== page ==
Importing Postgres Data Into Hadoop HDFS
Recently I’ve been getting a crash course in big data. I ran into an issue where the analytics that used a certain table on out Postgres database was so large it would not run. Like to the point where it would grind a 8gb of memory server to a near halt on a single query. While I had gone through several optimizations, it still was not performant enough at the scale needed. In fact it caused havoc with our host due to IO issues. We’re talking 50 million rows or more that need to be analyzed in a scalable way.
I’m sure Hadoop needs no introduction for most, but the great benefits is a scalable way to take massive amounts of data and answer the questions you have.
How do you get existing data into Hadoop?
I had a ton of data that I needed to get into HDFS that was on a Postgres server. I needed a way to dump the data into a useable format so that I could use it properly with Hadoop. Luckily there is an Apache project called Sqoop (yes Sqoop Hadoop is just an amazing combination of words).
Running Sqoop Jobs
Sqoop requires that you have Java and Hadoop installed on the machine that is going to run the job. The great news is that it doesn’t have to be on the same machine as your server. You can run it from any machine, but you typically will run it from a Hadoop cluster. That means it doesn’t matter where your server lives or who if your host doesn’t allow you to install your own packages. You also don’t have to dump the data to the machine that the Sqoop job will be running on. In my case I wanted all my data in S3 as a super portable replacement for HDFS.
Unfotunately, it took a lot of trial and error to get it working. Make sure that you install the proper JDBC driver by putting it on your java classpath or put it in the sqoop directory (usually in /usr/bin/sqoop).
Here’s a local example using Postgres:
sqoop import --connect jdbc:postgresql://localhost:5432/mydb \ --table my_table \ --username myusername \ --password mypassword \ --direct
This will dump the table my_table on a local postgres server. The —direct part is a speedup that’s unique to Postgres and MySql connectors for sqoop.
To dump data directly to S3:
sqoop import --username myusername --password mypassword --table my_table --target-dir s3n://MYS3APIKEY:MYS3SECRETKEY@bucketname/folder/ --hive-drop-import-delims --escaped-by "\\"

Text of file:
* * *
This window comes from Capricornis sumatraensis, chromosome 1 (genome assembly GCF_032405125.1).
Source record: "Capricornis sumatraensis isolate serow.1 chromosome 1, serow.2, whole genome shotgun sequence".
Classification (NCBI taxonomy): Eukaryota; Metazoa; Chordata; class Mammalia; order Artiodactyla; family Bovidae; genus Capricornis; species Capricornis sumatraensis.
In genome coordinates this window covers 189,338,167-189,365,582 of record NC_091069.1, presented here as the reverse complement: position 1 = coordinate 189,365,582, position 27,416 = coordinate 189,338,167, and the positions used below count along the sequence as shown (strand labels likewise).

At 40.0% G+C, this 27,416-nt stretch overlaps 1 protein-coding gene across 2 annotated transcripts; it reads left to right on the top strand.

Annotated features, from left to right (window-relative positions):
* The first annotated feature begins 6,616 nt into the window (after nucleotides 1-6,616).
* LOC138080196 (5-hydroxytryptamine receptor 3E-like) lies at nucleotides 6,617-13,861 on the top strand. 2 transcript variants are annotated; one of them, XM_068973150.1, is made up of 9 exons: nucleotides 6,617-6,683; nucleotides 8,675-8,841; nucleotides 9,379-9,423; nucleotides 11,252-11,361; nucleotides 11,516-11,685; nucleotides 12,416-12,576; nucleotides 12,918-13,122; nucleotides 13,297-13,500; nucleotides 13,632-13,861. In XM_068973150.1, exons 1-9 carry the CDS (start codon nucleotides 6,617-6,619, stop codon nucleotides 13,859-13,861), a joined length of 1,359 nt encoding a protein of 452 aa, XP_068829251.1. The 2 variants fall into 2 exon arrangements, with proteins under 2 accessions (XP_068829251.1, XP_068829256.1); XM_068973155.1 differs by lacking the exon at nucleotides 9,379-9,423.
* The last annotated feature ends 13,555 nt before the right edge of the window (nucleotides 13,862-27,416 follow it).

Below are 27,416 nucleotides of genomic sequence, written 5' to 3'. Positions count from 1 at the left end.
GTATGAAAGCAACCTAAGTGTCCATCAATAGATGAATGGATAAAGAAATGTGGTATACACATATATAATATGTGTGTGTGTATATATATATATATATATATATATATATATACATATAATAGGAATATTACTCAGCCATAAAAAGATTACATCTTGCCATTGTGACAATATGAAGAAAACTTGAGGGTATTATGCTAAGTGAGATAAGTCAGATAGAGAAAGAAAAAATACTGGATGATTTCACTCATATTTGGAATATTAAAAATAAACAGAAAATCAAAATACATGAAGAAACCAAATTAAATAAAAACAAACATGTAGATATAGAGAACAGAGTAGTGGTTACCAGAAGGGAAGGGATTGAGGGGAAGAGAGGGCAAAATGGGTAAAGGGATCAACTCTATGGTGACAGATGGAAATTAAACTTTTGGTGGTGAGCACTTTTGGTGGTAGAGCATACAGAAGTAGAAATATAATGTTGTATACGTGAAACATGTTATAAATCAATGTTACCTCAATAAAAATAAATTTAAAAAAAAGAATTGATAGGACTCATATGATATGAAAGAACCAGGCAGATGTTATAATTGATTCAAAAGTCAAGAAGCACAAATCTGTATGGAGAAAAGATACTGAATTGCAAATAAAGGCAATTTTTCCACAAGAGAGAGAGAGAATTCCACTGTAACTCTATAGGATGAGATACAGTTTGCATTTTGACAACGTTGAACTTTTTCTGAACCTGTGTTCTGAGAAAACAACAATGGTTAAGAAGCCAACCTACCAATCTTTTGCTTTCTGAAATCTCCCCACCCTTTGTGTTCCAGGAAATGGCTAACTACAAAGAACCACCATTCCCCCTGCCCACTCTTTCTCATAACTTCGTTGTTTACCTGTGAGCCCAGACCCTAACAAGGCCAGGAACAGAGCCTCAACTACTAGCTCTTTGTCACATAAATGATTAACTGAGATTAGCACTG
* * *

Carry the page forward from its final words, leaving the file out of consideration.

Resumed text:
Some notes to help your blood pressure:
- Make sure your bucket doesn’t have an underscore in it. For some reason I wan’t able to get it to work if there was an underscore in the bucket.
- Make sure you use trailing slashes. This should help your blood pressure.
- —direct doesn’t work with —escaped-by
- If you have freeform text fields in your data and there is \n it will fuck up your Hadoop job if you try to read new lines of data by splitting on \n. Use the —hive-drop-import-delims to parse those out. I don’t know why it works, this has nothing to do with Hive, it just cleans up your output.
- —escaped-by should always be used if you have freeform text in your data. This will help you parse the data when you run a job because you can ignore important characters (such as a comma) if they are escaped, letting you split data into fields more easily.
What happens if we need to get updated data off of our database? HDFS doesn’t really do an “update” to existing data, but we can append all the new rows added past a certain point. To do that we can use the —incremental argument.
sqoop import --connect jdbc:postgresql://localhost:5432/mydb --username myusername --password mypassword --table my_table --incremental append --check-column id --hive-drop-import-delims --escaped-by "\\"
Append Data To S3 Using Sqoop
I wanted to keep my data independent of the cluster that would run the job. This gives you flexibility to run your jobs wherever, on a cluster or on something like Elastic MapReduce. You have the freedom to build and destroy clusters on a whim because there is no persistant data to lose.
There’s no point in appending if you don’t know the last thing you appended (which row was last to go in the database). Sqoop has a “job” command that will store the last id (or date) of the last items dumped. It then queries only the rows after that point. Very cool!
Unfortunately (again), I couldn’t get this to work by dumping directly to S3 using the —incremental argument so I had to use a workaround. First run the command then use distcp to copy the data to S3. For some reason, incremental appends using S3 as the —warehouse-dir does not work even when specifying a -fs argument.
Hopefully this saves you as much time as I spent figuring it out.
First save the job:
sqoop job --create myjob -- import --connect jdbc:postgresql://myaddress:12345/dbname --table mytable --hive-drop-import-delims --escaped-by "\\" --username myusername --password mypassword --incremental append --check-column id --split-by id
Then run it:
sqoop job --exec myjob
Then copy it in a parallelized way to S3:
hadoop distcp mytable s3n://MY_S3_KEY:MY_S3_SECRET@mybucket/folder/
Boom, data on S3 with no dependency on your cluster living another day! I should note that you will want to use a centralized metastore for saving the last rows run by append. See the sqoop docs for more info.